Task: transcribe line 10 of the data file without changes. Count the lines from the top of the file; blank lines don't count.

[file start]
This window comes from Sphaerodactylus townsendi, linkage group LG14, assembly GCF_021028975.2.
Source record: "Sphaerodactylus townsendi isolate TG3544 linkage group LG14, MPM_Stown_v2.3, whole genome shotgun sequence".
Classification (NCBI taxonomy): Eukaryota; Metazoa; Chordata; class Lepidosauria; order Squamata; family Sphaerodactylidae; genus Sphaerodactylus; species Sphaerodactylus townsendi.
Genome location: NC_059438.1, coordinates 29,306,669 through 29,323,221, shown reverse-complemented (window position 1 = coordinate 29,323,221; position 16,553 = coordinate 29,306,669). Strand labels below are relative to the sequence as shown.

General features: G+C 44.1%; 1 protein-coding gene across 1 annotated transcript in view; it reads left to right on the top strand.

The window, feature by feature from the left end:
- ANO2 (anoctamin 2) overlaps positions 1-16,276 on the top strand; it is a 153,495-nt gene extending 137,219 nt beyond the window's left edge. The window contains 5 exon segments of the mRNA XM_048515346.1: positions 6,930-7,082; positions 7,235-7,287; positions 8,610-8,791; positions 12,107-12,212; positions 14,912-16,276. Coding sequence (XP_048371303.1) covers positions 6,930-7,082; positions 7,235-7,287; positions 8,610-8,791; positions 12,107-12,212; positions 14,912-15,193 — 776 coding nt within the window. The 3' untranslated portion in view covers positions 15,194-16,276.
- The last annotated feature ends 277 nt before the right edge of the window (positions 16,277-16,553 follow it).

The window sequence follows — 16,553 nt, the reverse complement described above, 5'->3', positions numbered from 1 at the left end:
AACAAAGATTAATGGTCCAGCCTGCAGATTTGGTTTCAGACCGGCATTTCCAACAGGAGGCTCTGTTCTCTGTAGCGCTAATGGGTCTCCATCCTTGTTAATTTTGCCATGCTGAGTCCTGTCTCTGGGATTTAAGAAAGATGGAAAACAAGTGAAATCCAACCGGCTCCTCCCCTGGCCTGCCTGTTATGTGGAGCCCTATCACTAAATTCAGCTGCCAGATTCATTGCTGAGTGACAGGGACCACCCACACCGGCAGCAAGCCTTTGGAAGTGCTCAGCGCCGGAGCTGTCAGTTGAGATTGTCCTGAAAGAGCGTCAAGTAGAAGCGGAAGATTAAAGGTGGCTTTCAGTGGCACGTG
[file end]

AACAAAGATTAATGGTCCAGCCTGCAGATTTGGTTTCAGACCGGCATTTCCAACAGGAGGCTCTGTTCTCTGTAGCGCTAATGGGTCTCCATCCTTGTTAATTTTGCCATGCTGAGTCCTGTCTCTGGGATTTAAGAAAGATGGAAAACAAGTGAAATCCAACCGGCTCCTCCCCTGGCCTGCCTGTTATGTGGAGCCCTATCACTAAATTCAGCTGCCAGATTCATTGCTGAGTGACAGGGACCACCCACACCGGCAGCAAGCCTTTGGAAGTGCTCAGCGCCGGAGCTGTCAGTTGAGATTGTCCTGAAAGAGCGTCAAGTAGAAGCGGAAGATTAAAGGTGGCTTTCAGTGGCACGTG